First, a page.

Caroline Cooke is a domestic policy maker who started her career working on affordable housing policy. She also worked across Local Government policy and finance, mortgage finance and Preventing Violent Extremism policy. Caroline has experience of working across many different policy job roles, including working as a private secretary to a Local Government minister. She is now the Head of the central cross- Government Policy Profession programme to improve policy maker capability.
What is your job title?
I am the head of the Government’s Policy Profession’s programme to improve policy maker capability. This covers professional standards, training, apprenticeships, communications, professional identity and communities, and policy careers across the UK.
Where do you work?
The Policy Profession is a cross-government unit. Our objective is to improve how policy is made across the UK by supporting individual policymakers to continuously improve their skills. We do this through learning offers and share resources like case studies. We have Master’s programme at LSE and a lot of online learning, and we do quite a lot of work around what it means to be a policy professional and supporting different communities. We believe that all policy makers are unique in terms of their background, experience, skills, job roles, or location. As a unit we have recently started to look at the policy making system and how policy makers support ministers to design and deliver Government outcomes.
The Policy Profession was set up around 2005 although, obviously, policy is is one of the oldest professions in government.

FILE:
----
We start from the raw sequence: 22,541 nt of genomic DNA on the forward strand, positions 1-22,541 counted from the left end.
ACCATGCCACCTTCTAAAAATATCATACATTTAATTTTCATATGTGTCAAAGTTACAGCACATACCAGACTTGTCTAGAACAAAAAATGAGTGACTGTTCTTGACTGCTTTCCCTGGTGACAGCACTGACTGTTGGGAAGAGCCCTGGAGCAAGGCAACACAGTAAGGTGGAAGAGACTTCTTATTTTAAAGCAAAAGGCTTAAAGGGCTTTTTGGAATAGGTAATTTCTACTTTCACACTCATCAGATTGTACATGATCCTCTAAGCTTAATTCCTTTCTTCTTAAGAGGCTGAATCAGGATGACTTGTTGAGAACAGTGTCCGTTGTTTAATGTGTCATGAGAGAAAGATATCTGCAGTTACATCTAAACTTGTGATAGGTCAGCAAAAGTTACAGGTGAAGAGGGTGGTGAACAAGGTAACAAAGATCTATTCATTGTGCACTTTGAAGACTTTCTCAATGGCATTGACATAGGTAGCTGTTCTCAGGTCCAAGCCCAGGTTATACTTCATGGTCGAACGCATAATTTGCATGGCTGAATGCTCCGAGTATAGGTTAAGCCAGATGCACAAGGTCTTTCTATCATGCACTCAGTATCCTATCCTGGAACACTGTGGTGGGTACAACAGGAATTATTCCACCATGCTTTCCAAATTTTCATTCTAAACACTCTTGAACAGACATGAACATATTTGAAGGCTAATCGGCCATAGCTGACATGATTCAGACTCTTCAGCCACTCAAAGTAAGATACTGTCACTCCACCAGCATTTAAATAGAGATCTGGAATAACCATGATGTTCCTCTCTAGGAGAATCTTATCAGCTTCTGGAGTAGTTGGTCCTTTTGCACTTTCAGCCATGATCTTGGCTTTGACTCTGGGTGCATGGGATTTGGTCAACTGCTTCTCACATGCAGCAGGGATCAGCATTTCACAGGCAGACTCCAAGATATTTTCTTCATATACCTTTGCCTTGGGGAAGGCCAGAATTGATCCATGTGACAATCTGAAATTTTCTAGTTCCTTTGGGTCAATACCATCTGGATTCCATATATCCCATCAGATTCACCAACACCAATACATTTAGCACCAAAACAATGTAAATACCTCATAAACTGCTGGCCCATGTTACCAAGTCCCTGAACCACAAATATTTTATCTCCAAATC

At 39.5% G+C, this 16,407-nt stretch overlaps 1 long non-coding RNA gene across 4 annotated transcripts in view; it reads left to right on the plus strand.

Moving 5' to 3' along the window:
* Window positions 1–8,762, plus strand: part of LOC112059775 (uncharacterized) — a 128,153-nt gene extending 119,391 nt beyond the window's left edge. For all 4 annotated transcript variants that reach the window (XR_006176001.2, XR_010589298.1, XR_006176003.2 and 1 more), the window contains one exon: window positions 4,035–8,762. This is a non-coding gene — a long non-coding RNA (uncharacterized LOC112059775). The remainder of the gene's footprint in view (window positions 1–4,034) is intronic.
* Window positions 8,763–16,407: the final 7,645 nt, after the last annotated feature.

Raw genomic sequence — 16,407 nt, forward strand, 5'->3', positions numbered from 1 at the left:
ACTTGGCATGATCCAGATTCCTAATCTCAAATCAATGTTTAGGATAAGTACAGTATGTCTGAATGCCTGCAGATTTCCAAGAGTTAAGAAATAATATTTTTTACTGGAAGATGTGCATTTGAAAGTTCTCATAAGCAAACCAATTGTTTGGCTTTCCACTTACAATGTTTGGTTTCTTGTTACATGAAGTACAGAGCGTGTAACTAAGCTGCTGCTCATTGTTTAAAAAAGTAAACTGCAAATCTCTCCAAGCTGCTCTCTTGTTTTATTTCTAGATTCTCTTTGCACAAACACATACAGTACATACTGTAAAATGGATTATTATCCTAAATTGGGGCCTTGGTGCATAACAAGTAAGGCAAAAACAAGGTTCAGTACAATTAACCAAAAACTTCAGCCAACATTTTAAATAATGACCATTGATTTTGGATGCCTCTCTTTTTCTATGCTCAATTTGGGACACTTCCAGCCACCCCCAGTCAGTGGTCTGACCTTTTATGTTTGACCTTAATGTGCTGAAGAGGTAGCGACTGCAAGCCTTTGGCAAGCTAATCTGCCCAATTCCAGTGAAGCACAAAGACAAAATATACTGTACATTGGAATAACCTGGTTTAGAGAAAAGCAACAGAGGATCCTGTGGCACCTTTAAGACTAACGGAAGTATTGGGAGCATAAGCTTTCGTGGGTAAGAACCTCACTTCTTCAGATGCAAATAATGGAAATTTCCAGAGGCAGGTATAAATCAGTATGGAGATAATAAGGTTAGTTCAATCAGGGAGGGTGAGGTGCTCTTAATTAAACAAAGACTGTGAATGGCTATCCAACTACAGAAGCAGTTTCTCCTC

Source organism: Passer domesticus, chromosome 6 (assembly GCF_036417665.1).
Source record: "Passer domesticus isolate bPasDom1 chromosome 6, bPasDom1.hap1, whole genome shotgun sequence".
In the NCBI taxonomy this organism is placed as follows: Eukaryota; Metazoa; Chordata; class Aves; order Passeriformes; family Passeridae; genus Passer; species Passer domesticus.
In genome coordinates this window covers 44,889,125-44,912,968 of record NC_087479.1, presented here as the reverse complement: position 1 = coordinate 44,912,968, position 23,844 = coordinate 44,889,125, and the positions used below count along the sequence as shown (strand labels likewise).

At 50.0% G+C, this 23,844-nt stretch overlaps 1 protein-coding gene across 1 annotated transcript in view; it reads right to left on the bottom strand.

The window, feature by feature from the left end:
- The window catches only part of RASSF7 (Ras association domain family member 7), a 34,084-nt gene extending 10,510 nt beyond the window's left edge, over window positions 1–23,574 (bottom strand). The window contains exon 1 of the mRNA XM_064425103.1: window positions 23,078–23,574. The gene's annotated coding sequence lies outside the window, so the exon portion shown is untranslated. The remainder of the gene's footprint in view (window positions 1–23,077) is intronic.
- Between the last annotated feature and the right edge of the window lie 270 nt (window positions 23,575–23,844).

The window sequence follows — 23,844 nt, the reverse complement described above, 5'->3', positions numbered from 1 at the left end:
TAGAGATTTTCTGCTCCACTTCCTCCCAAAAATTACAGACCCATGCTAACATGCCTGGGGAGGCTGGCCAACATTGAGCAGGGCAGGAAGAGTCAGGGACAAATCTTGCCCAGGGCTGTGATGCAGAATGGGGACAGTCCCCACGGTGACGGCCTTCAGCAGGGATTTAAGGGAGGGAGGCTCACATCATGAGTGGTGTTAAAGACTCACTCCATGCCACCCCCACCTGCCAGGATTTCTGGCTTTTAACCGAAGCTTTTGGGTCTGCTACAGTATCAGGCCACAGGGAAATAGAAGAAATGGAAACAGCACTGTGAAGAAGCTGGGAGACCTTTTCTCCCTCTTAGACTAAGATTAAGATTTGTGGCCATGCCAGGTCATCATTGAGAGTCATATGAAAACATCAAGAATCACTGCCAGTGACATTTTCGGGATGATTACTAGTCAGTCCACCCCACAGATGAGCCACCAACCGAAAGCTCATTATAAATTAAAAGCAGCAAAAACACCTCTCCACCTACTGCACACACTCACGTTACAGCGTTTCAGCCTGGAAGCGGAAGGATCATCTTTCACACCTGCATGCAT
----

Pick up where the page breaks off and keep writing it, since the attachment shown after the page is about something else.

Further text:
What do you do?
That is a very hard question! Essentially, I am the team manager. Day to day, the team supports the head of the Government Policy Profession, Tamara Finkelstein, who is also the DEFRA Permanent Secretary, as well as departments and central government teams to put in place different programmes or projects or activities that help improve policymaking. We are funded and governed by government departments, so we’re very much about supporting them to think about how they make policy. We base most of our work around professional standards which look at strategy (deciding what to do); Democracy (knowing how to work in the unique Government context); and Delivery (ensuring that policy is deliverable. Policy people are the specialists in how to get things done in government.
What was your route to getting here?
I’m a career civil servant. I started working in the Office of National Statistics about 20 years ago. I realised quite quickly that I didn’t really want to be a statistician and that my skill set was better suited towards solving problems. I didn’t really know what policy was to start off with, but I was really attracted towards a job in a brand new unit, called the affordable housing unit.
At the time I lived in London and couldn’t afford anywhere to live so I was more drawn to the policy topic than the profession. I very quickly realised that policy isn’t this mysterious thing that other people do, but is really just solving problems. And there are tools to do that, which I think people don’t necessarily realise.